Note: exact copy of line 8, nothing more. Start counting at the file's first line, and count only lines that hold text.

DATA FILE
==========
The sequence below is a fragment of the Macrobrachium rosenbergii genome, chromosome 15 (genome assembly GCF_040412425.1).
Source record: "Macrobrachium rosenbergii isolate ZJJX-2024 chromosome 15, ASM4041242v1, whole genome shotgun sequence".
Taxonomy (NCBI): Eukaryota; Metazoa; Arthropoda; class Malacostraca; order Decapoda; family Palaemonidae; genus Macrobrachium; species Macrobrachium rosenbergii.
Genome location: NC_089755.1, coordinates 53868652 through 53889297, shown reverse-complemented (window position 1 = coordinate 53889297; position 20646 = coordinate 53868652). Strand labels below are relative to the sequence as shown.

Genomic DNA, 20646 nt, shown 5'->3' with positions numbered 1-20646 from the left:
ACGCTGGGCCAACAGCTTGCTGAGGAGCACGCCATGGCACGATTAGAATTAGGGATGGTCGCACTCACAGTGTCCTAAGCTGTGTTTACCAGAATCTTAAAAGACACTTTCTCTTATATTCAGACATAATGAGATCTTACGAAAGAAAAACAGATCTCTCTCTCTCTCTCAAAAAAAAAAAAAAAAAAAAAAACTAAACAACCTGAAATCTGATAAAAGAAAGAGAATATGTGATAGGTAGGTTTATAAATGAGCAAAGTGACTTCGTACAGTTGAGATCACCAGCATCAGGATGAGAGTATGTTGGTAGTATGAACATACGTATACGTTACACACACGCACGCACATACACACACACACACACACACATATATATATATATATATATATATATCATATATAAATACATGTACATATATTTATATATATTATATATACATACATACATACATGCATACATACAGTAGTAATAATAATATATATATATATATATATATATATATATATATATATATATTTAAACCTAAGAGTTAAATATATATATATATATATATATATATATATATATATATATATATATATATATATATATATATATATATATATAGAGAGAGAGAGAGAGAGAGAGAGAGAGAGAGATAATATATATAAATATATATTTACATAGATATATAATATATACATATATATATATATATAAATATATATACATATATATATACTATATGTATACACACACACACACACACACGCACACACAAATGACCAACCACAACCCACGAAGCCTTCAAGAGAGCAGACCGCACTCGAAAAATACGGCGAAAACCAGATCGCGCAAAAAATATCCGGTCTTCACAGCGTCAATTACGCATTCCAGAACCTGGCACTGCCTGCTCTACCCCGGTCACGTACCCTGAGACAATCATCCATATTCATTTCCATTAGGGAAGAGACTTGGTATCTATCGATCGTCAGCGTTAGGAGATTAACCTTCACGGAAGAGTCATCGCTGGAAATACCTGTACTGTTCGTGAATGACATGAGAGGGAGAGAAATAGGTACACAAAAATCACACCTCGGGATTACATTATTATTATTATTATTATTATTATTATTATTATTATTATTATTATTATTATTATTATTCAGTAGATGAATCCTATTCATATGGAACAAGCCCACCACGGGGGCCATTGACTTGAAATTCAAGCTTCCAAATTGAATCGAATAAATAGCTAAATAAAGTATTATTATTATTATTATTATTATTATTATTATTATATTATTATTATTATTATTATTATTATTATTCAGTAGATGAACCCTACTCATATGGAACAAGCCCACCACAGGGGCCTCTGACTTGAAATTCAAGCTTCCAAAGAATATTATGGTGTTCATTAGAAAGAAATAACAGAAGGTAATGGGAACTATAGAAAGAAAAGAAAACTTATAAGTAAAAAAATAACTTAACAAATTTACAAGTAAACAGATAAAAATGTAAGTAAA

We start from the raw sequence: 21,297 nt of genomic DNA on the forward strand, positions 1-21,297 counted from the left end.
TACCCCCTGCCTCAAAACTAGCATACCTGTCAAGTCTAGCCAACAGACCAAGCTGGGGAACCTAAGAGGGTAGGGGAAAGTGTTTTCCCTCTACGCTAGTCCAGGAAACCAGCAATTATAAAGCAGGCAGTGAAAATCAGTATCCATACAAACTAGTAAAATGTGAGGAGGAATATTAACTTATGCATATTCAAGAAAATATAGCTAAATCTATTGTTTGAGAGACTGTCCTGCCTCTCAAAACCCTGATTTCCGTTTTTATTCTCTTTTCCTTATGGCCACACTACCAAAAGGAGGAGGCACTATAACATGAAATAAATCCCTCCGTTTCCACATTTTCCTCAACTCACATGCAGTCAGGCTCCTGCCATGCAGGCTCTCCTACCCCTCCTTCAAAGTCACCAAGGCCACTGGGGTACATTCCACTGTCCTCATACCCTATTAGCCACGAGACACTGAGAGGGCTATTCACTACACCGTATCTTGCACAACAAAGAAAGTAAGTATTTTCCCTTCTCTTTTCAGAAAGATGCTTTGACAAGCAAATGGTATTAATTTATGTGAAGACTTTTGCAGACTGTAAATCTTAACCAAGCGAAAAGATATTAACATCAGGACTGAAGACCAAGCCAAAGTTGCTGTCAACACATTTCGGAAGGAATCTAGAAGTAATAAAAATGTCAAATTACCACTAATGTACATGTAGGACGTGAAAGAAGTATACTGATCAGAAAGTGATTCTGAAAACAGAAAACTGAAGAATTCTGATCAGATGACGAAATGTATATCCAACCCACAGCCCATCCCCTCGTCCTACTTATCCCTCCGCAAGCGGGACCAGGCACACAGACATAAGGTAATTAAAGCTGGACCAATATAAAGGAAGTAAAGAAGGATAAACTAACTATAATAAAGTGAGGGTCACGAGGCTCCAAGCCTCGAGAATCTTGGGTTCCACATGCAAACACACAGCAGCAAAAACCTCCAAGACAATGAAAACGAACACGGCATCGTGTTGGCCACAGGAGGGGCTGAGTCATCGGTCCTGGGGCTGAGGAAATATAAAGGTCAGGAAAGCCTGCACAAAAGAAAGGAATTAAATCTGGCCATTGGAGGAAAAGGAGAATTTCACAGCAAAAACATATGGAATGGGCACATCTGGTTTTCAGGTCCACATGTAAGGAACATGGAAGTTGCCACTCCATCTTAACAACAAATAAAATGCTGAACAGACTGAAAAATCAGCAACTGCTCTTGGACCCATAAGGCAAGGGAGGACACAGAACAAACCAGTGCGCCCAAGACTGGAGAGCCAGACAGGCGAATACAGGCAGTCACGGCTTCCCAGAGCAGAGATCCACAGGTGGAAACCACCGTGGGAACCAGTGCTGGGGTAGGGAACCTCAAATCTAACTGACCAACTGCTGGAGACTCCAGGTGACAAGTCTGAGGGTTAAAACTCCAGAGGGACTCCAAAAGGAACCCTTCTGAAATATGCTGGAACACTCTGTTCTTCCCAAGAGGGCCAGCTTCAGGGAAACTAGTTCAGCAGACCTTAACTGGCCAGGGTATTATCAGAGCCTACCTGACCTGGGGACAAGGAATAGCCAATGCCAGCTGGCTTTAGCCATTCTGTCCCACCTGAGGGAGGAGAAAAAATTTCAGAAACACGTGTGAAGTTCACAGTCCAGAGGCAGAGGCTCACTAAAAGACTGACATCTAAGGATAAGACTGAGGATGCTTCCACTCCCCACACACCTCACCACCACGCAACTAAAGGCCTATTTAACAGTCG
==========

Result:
TACCCCCTGCCTCAAAACTAGCATACCTGTCAAGTCTAGCCAACAGACCAAGCTGGGGAACCTAAGAGGGTAGGGGAAAGTGTTTTCCCTCTACGCTAGTCCAGGAAACCAGCAATTATAAAGCAGGCAGTGAAAATCAGTATCCATACAAACTAGTAAAATGTGAGGAGGAATATTAACTTATGCATATTCAAGAAAATATAGCTAAATCTATTGTTTGAGAGACTGTCCTGCCTCTCAAAACCCTGATTTCCGTTTTTATTCTCTTTTCCTTATGGCCACACTACCAAAAGGAGGAGGCACTATAACATGAAATAAATCCCTCCGTTTCCACATTTTCCTCAACTCACATGCAGTCAGGCTCCTGCCATGCAGGCTCTCCTACCCCTCCTTCAAAGTCACCAAGGCCACTGGGGTACATTCCACTGTCCTCATACCCTATTAGCCACGAGACACTGAGAGGGCTATTCACTACACCGTATCTTGCACAACAAAGAAAGTAAGTATTTTCCCTTCTCTTTTCAGAAAGATGCTTTGACAAGCAAATGGTATTAATTTATGTGAAGACTTTTGCAGACTGTAAATCTTAACCAAGCGAAAAGATATTAACATCAGGACTGAAGACCAAGCCAAAGTTGCTGTCAACACATTTCGGAAGGAATCTAGAAGTAATAAAAATGTCAAATTACCACTAATGTACATGTAGGACGTGAAAGAAGTATACTGATCAGAAAGTGATTCTGAAAACAGAAAACTGAAGAATTCTGATCAGATGACGAAATGTATATCCAACCCACAGCCCATCCCCTCGTCCTACTTATCCCTCCGCAAGCGGGACCAGGCACACAGACATAAGGTAATTAAAGCTGGACCAATATAAAGGAAGTAAAGAAGGATAAACTAACTATAATAAAGTGAGGGTCACGAGGCTCCAAGCCTCGAGAATCTTGGGTTCCACATGCAAACACACAGCAGCAAAAACCTCCAAGACAATGAAAACGAACACGGCATCGTGTTGGCCACAGGAGGGGCTGAGTCATCGGTCCTGGGGCTGAGGAAATATAAAGGTCAGGAAAGCCTGCACAAAAGAAAGGAATTAAATCTGGCCATTGGAGGAAAAGGAGAATTTCACAGCAAAAACATATGGAATGGGCACATCTGGTTTTCAGGTCCACATGTAAGGAACATGGAAGTTGCCACTCCATCTTAACAACAAATAAAATGCTGAACAGACTGAAAAATCAGCAACTGCTCTTGGACCCATAAGGCAAGGGAGGACACAGAACAAACCAGTGCGCCCAAGACTGGAGAGCCAGACAGGCGAATACAGGCAGTCACGGCTTCCCAGAGCAGAGATCCACAGGTGGAAACCACCGTGGGAACCAGTGCTGGGGTAGGGAACCTCAAATCTAACTGACCAACTGCTGGAGACTCCAGGTGACAAGTCTGAGGGTTAAAACTCCAGAGGGACTCCAAAAGGAACCCTTCTGAAATATGCTGGAACACTCTGTTCTTCCCAAGAGGGCCAGCTTCAGGGAAACTAGTTCAGCAGACCTTAACTGGCCAGGGTATTATCAGAGCCTACCTGACCTGGGGACAAGGAATAGCCAATGCCAGCTGGCTTTAGCCATTCTGTCCCACCTGAGGGAGGAGAAAAAATTTCAGAAACACGTGTGAAGTTCACAGTCCAGAGGCAGAGGCTCACTAAAAGACTGACATCTAAGGATAAGACTGAGGATGCTTCCACTCCCCACACACCTCACCACCACGCAACTAAAGGCCTATTTAACAGTCG